Fuchs’ Dystrophy is a condition that affects the bottom layer of your cornea. The cornea is the clear transparent window of your eye that is composed of five main layers. These layers are the epithelium, Bowman’s layer, stroma, Descemet’s membrane and the endothelium. The endothelium is the bottom layer of the cornea and is composed of one cell layer. This cell layer is responsible for pumping fluid from within the stromal layer into the anterior chamber of the eye thereby maintaining a clear and compact cornea. In Fuchs’ dystrophy, the endothelial cells die off or do not function properly resulting in a buildup of fluid within the cornea. This causes corneal swelling that can lead to glare and blurred vision.
As the disease continues to progress symptoms can include blurred vision which can be worse in the morning after awakening and gradually improves during the day, glare which can affect contrast perception and vision in low lighting, sensitivity to light, decreased vision at night with seeing halos around light and pain from tiny blisters on the surface of your cornea.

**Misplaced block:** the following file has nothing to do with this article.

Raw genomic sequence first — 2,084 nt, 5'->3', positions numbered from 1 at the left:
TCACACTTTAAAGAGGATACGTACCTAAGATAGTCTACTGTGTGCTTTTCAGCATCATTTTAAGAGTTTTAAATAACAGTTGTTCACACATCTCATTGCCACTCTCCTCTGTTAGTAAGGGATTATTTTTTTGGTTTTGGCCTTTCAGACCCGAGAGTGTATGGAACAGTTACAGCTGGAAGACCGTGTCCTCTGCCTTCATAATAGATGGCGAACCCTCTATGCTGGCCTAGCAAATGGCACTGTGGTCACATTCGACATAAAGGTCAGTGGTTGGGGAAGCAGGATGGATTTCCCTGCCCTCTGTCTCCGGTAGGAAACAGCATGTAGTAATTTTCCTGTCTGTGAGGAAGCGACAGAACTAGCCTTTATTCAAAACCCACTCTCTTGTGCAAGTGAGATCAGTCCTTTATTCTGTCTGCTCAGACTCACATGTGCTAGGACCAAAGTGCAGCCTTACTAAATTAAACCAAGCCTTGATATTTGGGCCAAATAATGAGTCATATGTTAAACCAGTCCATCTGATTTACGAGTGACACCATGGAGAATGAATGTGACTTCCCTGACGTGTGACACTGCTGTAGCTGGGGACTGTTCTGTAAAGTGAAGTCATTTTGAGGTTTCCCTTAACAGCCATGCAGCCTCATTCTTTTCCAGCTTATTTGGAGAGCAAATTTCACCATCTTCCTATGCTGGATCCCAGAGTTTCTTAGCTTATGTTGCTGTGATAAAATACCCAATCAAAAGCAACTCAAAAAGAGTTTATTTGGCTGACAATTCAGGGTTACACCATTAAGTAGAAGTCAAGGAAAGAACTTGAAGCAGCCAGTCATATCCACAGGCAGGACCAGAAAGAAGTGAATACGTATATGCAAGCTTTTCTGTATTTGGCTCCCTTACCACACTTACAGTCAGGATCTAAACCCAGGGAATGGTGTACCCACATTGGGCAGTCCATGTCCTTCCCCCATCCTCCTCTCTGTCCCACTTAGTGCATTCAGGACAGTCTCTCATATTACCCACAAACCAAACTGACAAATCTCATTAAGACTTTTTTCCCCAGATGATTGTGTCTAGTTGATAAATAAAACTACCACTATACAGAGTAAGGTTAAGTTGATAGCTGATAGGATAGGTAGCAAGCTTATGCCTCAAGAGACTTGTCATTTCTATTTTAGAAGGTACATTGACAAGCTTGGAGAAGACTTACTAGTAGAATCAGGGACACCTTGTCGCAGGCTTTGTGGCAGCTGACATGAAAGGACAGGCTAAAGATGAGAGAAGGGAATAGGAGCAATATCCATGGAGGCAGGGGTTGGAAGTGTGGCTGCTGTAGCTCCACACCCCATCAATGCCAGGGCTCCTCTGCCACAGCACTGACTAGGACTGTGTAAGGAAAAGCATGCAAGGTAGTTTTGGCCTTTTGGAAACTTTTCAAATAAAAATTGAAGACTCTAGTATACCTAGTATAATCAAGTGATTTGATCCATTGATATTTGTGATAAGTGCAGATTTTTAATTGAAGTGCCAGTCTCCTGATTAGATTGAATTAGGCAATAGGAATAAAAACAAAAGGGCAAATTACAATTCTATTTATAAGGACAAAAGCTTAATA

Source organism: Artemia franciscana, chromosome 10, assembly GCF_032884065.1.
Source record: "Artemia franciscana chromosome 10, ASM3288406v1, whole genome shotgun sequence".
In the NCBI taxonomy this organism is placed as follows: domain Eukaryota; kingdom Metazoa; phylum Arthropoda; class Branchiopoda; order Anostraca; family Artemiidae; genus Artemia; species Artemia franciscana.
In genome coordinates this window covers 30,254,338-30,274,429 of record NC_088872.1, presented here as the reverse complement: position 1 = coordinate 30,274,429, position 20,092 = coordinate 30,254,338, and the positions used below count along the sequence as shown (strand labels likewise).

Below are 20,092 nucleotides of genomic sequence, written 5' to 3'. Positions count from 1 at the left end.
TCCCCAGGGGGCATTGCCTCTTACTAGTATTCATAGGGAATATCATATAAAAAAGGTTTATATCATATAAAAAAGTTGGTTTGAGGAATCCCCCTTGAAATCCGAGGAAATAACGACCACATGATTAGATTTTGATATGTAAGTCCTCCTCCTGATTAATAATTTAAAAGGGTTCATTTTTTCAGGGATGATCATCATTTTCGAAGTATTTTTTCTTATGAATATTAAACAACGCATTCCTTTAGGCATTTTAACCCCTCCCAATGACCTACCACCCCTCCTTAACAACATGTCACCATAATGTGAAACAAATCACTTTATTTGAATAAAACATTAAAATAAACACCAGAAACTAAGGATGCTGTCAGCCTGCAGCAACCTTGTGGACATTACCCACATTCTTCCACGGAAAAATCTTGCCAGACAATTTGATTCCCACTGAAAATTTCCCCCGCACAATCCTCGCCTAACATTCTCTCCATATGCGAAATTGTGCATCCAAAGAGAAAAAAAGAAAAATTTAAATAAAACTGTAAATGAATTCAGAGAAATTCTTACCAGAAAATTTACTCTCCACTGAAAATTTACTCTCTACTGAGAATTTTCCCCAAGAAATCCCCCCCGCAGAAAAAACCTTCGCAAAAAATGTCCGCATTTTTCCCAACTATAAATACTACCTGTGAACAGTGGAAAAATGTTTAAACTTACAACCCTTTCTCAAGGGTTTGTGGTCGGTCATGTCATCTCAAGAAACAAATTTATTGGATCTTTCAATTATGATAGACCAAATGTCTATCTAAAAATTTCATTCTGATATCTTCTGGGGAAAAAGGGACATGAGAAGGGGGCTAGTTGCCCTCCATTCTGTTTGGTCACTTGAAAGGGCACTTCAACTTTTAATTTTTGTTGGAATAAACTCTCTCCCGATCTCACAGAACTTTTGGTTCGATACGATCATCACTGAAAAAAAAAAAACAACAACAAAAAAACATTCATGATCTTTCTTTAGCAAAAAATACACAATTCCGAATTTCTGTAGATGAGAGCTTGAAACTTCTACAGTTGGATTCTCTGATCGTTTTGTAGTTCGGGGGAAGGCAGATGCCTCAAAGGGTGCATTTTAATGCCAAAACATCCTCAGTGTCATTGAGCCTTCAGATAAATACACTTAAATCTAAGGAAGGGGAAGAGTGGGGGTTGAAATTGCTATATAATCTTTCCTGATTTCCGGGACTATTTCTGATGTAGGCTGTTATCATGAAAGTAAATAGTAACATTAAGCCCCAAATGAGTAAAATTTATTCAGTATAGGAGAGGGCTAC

Fuchs dystrophy usually affects both eyes and is a gradual process. Some people with Fuchs’ dystrophy may never notice any changes in their eyesight. However if the Fuchs’ dystrophy is advanced, the only way to relieve symptoms completely is with a corneal transplant surgery that replaces the inner layer of the cornea known as Descemet stripping endothelial keratoplasty (DSEK).